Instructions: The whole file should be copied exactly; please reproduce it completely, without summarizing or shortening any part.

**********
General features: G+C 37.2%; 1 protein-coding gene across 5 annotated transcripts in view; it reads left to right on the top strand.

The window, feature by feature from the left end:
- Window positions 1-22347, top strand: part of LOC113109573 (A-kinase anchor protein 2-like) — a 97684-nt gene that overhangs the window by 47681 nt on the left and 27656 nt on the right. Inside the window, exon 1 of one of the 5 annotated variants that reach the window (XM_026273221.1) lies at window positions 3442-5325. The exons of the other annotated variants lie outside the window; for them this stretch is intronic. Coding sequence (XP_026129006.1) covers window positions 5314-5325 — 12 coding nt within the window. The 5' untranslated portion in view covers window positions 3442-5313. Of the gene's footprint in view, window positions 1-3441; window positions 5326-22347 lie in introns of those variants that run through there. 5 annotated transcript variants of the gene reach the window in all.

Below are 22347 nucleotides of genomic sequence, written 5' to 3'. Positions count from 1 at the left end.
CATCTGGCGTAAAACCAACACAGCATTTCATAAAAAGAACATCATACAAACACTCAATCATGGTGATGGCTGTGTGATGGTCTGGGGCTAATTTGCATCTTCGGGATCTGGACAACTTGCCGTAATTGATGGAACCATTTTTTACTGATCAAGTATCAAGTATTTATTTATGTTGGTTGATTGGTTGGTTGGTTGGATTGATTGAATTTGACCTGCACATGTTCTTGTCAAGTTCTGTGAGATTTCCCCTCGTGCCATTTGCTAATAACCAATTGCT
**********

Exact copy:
General features: G+C 37.2%; 1 protein-coding gene across 5 annotated transcripts in view; it reads left to right on the top strand.

The window, feature by feature from the left end:
- Window positions 1-22347, top strand: part of LOC113109573 (A-kinase anchor protein 2-like) — a 97684-nt gene that overhangs the window by 47681 nt on the left and 27656 nt on the right. Inside the window, exon 1 of one of the 5 annotated variants that reach the window (XM_026273221.1) lies at window positions 3442-5325. The exons of the other annotated variants lie outside the window; for them this stretch is intronic. Coding sequence (XP_026129006.1) covers window positions 5314-5325 — 12 coding nt within the window. The 5' untranslated portion in view covers window positions 3442-5313. Of the gene's footprint in view, window positions 1-3441; window positions 5326-22347 lie in introns of those variants that run through there. 5 annotated transcript variants of the gene reach the window in all.

Below are 22347 nucleotides of genomic sequence, written 5' to 3'. Positions count from 1 at the left end.
CATCTGGCGTAAAACCAACACAGCATTTCATAAAAAGAACATCATACAAACACTCAATCATGGTGATGGCTGTGTGATGGTCTGGGGCTAATTTGCATCTTCGGGATCTGGACAACTTGCCGTAATTGATGGAACCATTTTTTACTGATCAAGTATCAAGTATTTATTTATGTTGGTTGATTGGTTGGTTGGTTGGATTGATTGAATTTGACCTGCACATGTTCTTGTCAAGTTCTGTGAGATTTCCCCTCGTGCCATTTGCTAATAACCAATTGCT